Springtime is a season of change and renewal. The weather turns warmer, plants and flowers bloom into life and the days get longer. Like the local wildlife, DIY customers also are emerging from hibernation, eager to take advantage of the warmer weather so they can tackle projects in the driveway again.
If your store is in snow country like ours, spring also is a season of surprises. Anything that careless customers or the wind has “deposited” in your parking lot over the past few months will reappear as the snow melts. Now is the time to address these (and other) items, before your customers notice! A literal clean sweep of the parking lot also will reveal any weather-related damage like broken and heaved concrete, or cracked asphalt. Potholes might help drive sales of steering and suspension parts this time of year, but your parking lot shouldn’t be the place your customers encounter them!
Standing in the parking lot, you also can get a customer’s-eye view of your store’s exterior. Do faded signage and dirty windows make it look like you closed during the pandemic and maybe never re-opened? Speaking of opening and closing, if you have seasonal differences in business hours, verify that those posted hours are correct. (Your online presence also should accurately reflect these changes.) And even though the days are getting longer, interior and exterior lighting still are important safety and security concerns, especially if you keep extended hours. That dimly lit look isn’t doing you or your business any favors!
Once inside, your customers also should find fresh new merchandise on relevant seasonal displays. The idea of spring cleaning is often “out with the old, and in with the new,” so changing up the front of the house is in order this time of year. Refreshing your spring line doesn’t just mean dragging out last year’s old stock and hanging it out for sale. Mixing this year’s new-to-market products into the displays along with the “tried-and-true” items is a good way to showcase your refreshed new look. There’s no place for faded, worn or damaged goods in your seasonal displays, but saleable merchandise left over from the previous season should be rotated forward and sold as soon as possible (especially chemicals and wiper blades).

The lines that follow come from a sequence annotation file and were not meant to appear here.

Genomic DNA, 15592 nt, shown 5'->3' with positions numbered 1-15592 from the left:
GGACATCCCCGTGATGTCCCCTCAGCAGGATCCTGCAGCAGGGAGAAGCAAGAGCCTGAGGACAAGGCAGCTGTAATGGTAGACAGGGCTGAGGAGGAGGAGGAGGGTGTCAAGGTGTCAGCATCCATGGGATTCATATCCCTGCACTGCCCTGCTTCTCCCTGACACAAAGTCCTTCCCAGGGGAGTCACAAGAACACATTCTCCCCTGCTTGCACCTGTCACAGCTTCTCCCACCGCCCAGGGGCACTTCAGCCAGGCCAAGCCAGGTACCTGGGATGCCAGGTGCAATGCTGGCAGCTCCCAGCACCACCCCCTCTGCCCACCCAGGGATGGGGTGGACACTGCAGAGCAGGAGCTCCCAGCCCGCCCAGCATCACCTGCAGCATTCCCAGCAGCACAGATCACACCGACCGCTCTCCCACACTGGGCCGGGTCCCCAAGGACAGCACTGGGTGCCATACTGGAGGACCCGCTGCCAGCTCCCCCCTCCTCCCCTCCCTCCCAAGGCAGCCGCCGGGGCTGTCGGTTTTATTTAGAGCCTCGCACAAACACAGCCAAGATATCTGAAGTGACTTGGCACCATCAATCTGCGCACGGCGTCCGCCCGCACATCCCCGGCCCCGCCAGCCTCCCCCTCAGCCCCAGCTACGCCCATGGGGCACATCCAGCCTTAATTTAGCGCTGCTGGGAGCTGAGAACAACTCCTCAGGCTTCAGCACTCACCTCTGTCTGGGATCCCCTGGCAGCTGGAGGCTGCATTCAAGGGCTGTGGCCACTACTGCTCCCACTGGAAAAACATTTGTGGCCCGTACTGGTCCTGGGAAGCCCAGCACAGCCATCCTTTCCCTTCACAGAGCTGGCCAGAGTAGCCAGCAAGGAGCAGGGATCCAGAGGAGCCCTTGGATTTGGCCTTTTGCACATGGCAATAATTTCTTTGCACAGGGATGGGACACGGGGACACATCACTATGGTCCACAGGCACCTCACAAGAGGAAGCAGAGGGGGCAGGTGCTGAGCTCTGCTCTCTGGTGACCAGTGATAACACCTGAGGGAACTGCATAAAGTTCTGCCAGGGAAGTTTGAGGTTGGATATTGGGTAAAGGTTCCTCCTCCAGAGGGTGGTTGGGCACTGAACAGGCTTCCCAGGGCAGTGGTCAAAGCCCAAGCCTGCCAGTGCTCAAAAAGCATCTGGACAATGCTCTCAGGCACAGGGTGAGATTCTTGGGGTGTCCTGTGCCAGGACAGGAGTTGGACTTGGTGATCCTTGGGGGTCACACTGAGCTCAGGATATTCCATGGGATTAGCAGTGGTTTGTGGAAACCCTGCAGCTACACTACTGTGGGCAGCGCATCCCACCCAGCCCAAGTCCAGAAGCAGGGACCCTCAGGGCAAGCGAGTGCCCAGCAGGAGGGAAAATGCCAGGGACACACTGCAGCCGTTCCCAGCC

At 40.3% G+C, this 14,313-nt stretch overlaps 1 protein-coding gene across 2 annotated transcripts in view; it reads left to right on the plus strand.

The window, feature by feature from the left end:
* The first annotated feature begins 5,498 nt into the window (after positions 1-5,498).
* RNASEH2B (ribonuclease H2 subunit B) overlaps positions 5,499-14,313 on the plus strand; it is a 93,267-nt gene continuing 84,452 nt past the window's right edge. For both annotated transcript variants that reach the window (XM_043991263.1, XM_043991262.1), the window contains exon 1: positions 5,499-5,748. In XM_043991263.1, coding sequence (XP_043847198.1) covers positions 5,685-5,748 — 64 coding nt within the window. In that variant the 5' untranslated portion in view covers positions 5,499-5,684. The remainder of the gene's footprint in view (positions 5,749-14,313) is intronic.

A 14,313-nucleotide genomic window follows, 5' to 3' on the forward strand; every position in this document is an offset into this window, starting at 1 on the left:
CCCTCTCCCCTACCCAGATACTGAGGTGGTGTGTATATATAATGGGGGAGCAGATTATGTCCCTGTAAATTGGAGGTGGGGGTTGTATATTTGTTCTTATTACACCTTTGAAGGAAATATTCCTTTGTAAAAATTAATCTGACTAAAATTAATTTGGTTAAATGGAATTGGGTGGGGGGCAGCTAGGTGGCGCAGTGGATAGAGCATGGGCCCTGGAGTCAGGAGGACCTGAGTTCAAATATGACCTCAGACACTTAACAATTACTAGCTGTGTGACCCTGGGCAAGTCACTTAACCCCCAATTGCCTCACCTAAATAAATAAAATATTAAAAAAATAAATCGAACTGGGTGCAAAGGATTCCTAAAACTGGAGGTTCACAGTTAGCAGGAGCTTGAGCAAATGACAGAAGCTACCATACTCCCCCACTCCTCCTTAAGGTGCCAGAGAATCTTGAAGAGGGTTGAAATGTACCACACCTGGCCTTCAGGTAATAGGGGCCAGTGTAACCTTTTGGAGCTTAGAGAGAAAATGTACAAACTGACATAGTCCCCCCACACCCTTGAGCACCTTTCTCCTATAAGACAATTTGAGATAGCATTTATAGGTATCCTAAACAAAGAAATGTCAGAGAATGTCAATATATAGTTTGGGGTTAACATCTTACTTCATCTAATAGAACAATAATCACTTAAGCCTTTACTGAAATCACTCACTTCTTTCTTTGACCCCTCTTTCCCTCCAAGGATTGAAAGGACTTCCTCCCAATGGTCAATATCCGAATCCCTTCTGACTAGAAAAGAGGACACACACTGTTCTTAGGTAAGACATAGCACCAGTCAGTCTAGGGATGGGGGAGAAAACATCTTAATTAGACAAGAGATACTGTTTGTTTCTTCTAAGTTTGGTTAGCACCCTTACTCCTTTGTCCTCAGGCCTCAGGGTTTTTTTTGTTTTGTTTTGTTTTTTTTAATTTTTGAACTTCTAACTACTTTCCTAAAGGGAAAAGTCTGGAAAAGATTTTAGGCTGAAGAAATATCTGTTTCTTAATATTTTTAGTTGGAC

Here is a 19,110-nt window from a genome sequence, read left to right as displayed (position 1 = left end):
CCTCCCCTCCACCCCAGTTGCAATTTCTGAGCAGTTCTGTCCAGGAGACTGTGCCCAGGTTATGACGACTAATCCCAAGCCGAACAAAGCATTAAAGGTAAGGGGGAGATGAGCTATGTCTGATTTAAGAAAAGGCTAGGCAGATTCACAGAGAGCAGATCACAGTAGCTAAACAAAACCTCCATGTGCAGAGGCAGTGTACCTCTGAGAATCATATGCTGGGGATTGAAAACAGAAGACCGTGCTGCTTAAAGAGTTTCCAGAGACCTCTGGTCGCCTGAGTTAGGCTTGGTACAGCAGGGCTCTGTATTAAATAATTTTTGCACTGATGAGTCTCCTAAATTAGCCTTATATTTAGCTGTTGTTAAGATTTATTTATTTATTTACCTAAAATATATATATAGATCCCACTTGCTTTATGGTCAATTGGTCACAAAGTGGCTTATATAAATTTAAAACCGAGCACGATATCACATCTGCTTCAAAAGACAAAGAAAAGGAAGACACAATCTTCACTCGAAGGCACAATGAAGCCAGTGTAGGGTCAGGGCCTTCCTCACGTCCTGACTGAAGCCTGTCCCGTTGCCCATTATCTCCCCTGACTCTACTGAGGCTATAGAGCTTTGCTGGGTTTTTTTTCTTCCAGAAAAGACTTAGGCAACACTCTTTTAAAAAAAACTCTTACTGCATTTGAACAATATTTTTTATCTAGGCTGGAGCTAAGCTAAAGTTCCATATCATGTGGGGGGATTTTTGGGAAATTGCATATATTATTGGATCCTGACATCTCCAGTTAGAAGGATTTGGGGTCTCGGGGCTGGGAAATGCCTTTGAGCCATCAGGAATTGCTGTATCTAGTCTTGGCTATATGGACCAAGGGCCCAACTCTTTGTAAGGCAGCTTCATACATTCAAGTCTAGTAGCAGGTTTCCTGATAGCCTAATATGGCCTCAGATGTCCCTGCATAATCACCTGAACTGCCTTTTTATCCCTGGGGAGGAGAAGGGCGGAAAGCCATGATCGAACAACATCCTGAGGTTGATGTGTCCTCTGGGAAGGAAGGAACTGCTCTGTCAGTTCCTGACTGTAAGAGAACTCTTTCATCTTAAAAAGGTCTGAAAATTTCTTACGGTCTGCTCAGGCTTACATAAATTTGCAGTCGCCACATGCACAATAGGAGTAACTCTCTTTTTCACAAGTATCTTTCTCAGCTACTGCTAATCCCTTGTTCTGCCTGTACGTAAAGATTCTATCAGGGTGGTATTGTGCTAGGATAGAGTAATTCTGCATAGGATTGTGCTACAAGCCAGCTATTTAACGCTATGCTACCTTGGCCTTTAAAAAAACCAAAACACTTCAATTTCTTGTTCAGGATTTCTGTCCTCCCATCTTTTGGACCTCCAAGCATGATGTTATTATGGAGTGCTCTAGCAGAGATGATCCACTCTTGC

Those lingering unsold winter goods sometimes can present storage issues. On occasion, I’ve been guilty of “storing” off-season parts by tossing everything into totes or empty boxes to get them out of the way. There are two issues with this “method,” each of which I discovered the hard way.
The first issue is that these items still are in inventory, so if someone needs one of the parts, we waste a lot of time sifting through totes in search of a needle in a haystack.
The second issue is that when these parts are brought out again the following season, all of that sifting, sorting and shuffling makes the merchandise look pretty shopworn. Unless seasonal items are returned to your warehouse, a dedicated “off-season” shelving unit will help ensure that these parts stay organized and available and don’t suffer in storage.
Last but not least, our delivery vehicles likely are due for a thorough cleaning … inside AND out! Washing away the winter salt and road grime not only makes our fleet look professional, but it also increases the service life of our vehicles and bolsters our image in the community. National Spring Car Care Month begins in April, so before the public comes calling for their cleanup needs, this is the perfect time to take care of our own!